JustSayin | 8-bit cheat, sort of (designtaxi)

almost 6 years ago from , Design Director

Just looking for confirmation, isn't this 8-bit artwork a bit of cheat?

Whatever is being used to generate the animation doesn't seem to adhere to a true pixel grid.

For example, when rotated, the "pixels" that form the object rotate as well. (Angular lines/strokes in pixel artwork are usually created through "staircase-stepping" pixels, & not just rotate the object)

8-bit cheat



  • Andrew McWattersAndrew McWatters, almost 6 years ago (edited almost 6 years ago )

    I don't really care how accurate conformity to color depth is, but if you can't make pixel art look like pixel art, then I have no idea what you're trying to accomplish.

    It's a big fat joke, like websites and web apps using the default Bootstrap theme, or pop-up newsletter ads in blog articles. It's trashy. It reminds me of Newgrounds-era flash animations with pixel art assets. It's a hodgepodge of all sorts of wrong. Like a middle-aged man wearing disco attire in a rave, it has no place in the world.

    3 points
  • Eric REric R, almost 6 years ago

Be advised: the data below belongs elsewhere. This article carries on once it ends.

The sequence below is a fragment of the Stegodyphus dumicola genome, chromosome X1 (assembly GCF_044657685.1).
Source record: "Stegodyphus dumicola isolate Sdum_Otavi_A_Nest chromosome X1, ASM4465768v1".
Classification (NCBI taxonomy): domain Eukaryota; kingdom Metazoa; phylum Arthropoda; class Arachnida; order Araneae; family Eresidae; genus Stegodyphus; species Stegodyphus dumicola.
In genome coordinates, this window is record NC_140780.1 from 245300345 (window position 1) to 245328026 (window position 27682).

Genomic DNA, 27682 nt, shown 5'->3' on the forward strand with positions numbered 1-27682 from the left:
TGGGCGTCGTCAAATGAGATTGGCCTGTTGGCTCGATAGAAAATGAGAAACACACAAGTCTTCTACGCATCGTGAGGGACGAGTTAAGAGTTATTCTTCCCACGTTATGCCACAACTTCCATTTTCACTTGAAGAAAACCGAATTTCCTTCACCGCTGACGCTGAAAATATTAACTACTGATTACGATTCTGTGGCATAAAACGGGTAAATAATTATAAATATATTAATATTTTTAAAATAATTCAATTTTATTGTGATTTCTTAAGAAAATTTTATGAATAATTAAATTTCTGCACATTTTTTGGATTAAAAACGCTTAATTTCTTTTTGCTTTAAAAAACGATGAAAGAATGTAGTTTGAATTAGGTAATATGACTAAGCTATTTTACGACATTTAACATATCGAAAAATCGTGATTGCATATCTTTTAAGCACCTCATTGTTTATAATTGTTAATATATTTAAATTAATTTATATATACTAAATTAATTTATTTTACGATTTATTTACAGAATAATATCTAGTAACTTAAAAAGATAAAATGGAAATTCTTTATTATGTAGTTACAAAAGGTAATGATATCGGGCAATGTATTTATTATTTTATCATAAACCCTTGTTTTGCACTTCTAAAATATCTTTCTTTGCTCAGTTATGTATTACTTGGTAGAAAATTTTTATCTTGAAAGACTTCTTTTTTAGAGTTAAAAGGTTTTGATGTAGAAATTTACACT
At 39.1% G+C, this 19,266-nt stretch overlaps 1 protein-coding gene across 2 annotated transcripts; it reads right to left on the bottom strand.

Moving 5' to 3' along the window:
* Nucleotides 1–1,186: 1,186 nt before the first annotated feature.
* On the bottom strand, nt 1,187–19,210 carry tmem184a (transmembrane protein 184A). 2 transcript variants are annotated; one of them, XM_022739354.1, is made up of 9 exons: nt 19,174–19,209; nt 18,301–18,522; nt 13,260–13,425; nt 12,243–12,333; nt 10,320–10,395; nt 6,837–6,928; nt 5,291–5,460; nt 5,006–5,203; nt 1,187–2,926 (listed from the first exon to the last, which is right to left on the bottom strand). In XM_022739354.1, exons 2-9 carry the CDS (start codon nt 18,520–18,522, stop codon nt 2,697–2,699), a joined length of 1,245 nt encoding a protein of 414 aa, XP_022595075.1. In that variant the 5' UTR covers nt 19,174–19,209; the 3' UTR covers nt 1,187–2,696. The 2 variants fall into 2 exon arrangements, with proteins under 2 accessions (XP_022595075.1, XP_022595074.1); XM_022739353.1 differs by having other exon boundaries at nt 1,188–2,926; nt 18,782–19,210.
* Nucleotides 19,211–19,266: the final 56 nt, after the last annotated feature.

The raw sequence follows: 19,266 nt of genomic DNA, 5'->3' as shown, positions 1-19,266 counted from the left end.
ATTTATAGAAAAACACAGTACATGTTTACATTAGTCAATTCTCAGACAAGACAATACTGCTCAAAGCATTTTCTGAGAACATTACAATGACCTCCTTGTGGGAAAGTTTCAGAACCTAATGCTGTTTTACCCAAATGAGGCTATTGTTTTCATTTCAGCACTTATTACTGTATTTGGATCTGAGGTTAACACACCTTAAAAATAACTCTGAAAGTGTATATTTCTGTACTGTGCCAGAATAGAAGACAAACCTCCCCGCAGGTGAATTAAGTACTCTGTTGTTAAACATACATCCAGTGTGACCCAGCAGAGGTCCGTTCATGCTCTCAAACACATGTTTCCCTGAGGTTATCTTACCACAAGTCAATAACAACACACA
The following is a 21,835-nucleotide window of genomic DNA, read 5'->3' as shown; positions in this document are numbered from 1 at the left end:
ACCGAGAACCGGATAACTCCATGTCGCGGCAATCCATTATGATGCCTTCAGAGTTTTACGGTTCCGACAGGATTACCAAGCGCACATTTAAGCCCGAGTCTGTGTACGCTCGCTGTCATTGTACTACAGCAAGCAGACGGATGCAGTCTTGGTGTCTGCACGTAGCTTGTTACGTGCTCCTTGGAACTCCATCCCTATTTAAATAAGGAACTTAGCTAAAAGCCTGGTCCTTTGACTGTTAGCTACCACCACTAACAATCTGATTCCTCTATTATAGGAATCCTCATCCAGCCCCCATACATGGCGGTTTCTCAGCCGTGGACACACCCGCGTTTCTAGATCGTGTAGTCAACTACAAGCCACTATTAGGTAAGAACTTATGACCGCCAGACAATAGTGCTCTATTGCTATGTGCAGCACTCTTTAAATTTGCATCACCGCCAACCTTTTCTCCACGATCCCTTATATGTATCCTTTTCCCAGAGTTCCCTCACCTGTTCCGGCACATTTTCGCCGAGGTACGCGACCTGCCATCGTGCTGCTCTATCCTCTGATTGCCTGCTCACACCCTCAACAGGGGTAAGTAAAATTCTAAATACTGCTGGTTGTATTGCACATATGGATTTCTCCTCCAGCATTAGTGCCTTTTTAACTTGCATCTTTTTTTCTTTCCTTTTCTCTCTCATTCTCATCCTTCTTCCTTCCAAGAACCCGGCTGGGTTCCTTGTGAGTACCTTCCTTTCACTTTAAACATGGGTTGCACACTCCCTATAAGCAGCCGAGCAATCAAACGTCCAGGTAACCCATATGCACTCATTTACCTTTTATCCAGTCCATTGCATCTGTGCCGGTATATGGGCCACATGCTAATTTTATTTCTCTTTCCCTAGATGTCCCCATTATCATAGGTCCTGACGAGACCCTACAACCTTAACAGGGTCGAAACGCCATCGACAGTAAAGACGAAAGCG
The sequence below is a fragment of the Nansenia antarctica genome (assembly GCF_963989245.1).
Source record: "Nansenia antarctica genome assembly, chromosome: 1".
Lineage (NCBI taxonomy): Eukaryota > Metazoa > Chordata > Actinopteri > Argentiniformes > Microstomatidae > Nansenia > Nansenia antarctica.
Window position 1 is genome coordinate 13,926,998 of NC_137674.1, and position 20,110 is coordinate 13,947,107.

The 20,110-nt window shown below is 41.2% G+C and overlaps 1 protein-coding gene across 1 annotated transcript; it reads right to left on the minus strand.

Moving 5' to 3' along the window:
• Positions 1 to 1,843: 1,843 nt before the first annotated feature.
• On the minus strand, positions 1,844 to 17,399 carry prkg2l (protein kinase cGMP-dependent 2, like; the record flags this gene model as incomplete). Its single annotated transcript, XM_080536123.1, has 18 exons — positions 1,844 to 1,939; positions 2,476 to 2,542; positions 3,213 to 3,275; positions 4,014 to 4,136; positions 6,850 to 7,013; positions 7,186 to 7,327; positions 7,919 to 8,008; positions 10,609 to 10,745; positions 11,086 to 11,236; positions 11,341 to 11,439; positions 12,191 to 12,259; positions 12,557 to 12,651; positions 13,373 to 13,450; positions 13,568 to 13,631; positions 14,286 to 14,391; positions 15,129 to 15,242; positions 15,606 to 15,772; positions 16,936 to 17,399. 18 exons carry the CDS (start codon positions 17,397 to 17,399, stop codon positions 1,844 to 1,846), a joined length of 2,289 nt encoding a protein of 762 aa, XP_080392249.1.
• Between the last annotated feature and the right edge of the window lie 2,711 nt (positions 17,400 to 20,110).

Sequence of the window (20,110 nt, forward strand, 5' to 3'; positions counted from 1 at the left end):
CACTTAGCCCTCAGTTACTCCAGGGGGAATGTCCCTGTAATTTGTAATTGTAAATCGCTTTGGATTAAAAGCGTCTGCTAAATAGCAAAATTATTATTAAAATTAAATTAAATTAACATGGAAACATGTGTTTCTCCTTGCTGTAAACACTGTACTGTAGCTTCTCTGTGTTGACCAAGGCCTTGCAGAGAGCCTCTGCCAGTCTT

Just looking for confirmation, isn't this 8-bit artwork a bit of cheat?

    Yes, however this wouldn't be 8-bit anyway.

    Here is a comparison of 8-bit, 16-bit, and 32-bit: http://imgur.com/oma5xib

    The image you posted is closer to 32-bit.

    2 points
    • , almost 6 years ago

      Have a feeling these are animators or video editors taking shortcuts or not taking the time to stay true to 8-bit, 16-bit, nor 32-bit due to deadlines or some other pending doom.

      1 point
  • Corin EdwardsCorin Edwards, almost 6 years ago

    "Cheating" is such a weird and artificial term here.

    This is a comedy video for which the animator has chosen a vintage videogame aesthetic for whatever reason. Why should that animator be constrained by your rule set of how 8-bit (though more likely 16 ) images were created?

    Where exactly is your line drawn to seperate authenitc pixel art from "cheating" artwork?

    Your rules seem utterly arbitrary.

    First of all you completely neglect the colour depth restrictions per block of various 8-bit systems.

    • Should it be limited to two colours per 8x8 block as per a NES or C64?
    • Of course these variations differ across different hardware so would it be cheating to choose a Sega Master System's implementation over a Nintendo Entertainment System's or vice versa?


    Secondly there is the whole issue of the tools used to create the artwork.

    • Is it cheating to use Photoshop or After Effects to produce this animation?
    • No GUI (and probably no pointing device either), would have been available to 8-bit artists of the time so is it cheating to use modern software?